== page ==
Banana is a tropical crop which requires a high water supply because of its significant leaf area. Decreases of growth, transpiration rate, stomatal conductance, and photosynthetic rate were reported in banana plants subjected to water deficit [3743]. However, it has been indicated that banana plants are able to maintain their internal water status during drought by reducing radiation load and closing stomata [40]. The natural folding of banana laminae even in well irrigated plants reduces photochemical damage by reducing the flux density of radiation intercepted by the lamina surface [41]; however, folding is greatly accentuated under the decline of water availability. Previously, we have reported that banana plants increased their leaf mineral concentration under water deficit to help maintain leaf relative water content because of osmotic adjustment mechanism [43].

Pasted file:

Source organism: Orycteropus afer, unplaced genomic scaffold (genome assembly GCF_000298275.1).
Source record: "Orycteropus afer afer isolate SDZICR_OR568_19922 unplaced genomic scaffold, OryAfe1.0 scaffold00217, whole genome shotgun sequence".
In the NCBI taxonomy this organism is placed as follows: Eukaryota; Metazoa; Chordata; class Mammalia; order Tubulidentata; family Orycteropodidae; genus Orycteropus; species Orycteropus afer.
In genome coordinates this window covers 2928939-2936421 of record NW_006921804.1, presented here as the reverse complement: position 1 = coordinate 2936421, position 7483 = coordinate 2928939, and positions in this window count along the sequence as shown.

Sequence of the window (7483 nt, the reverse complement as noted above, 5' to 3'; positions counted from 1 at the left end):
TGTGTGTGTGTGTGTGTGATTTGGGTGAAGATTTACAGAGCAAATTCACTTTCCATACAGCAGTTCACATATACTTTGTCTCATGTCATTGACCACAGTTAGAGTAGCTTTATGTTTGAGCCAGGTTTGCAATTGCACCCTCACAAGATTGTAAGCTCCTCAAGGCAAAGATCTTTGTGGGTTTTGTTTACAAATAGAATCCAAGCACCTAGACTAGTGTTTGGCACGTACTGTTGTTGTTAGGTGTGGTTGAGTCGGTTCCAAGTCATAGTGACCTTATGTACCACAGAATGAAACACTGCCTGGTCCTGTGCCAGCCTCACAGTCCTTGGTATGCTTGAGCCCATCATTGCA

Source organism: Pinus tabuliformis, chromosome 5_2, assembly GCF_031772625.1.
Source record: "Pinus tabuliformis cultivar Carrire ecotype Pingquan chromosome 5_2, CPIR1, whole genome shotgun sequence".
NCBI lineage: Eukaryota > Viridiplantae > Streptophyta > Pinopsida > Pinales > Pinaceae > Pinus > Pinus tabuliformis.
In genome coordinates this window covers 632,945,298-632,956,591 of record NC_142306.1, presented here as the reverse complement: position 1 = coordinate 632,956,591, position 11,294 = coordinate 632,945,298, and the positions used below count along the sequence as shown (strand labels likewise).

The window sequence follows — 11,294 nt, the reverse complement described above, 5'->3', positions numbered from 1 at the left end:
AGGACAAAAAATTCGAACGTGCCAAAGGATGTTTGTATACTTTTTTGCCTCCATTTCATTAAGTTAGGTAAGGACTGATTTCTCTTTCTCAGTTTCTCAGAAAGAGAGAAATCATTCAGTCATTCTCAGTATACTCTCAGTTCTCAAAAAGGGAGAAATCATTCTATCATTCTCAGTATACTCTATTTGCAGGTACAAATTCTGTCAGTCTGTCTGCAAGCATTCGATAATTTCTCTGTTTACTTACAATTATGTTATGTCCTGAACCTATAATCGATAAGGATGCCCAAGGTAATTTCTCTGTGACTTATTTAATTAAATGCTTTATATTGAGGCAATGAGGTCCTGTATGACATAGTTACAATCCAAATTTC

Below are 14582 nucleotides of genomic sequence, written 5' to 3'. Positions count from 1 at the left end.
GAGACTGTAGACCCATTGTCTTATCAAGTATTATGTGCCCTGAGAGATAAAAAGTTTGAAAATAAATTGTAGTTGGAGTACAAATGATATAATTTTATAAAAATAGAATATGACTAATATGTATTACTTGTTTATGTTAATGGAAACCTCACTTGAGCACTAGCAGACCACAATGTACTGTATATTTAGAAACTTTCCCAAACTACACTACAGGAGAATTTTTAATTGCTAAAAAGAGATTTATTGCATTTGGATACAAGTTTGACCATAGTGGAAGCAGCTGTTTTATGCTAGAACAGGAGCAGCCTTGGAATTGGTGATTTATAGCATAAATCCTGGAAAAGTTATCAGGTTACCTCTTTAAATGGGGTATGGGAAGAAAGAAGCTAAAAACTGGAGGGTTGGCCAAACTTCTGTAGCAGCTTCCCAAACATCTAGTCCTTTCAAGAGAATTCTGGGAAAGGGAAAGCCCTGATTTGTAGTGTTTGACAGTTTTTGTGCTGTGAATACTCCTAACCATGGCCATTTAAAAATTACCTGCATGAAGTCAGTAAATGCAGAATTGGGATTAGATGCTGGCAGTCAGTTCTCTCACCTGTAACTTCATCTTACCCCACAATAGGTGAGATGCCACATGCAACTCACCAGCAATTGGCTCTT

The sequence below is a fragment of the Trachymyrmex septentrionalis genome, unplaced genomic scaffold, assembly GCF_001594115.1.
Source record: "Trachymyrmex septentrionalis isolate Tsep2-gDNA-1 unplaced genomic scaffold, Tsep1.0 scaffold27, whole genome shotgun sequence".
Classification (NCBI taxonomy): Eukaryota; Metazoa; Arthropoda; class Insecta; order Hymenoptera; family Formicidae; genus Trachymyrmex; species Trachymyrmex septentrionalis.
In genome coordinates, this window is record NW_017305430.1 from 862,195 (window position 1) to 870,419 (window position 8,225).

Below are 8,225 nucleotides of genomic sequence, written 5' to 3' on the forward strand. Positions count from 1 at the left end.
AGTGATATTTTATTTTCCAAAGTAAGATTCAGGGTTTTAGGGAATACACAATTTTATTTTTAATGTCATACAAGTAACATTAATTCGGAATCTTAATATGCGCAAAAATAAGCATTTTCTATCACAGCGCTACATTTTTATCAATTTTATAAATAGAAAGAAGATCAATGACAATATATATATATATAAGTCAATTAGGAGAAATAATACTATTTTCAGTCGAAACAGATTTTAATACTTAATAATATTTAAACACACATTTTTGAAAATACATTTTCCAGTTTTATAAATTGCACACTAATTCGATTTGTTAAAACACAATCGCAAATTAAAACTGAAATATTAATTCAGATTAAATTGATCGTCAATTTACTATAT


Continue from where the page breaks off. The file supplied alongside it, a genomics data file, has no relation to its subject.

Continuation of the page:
Although plant hormones have been implicated in the responses of plants to water stress conditions, only the connection between ABA and the control of adaptive responses to drought stress has been extensively studied so far. In the present work, we investigated the pattern of change of several hormones and hydroxycinnamic acids in banana plants subjected to various periods of water stress in order to elucidate the involvement of these metabolites in the control of the physiological water stress responses under repetitive periods of drought.

2. Materials and Methods

2.1. Plant Material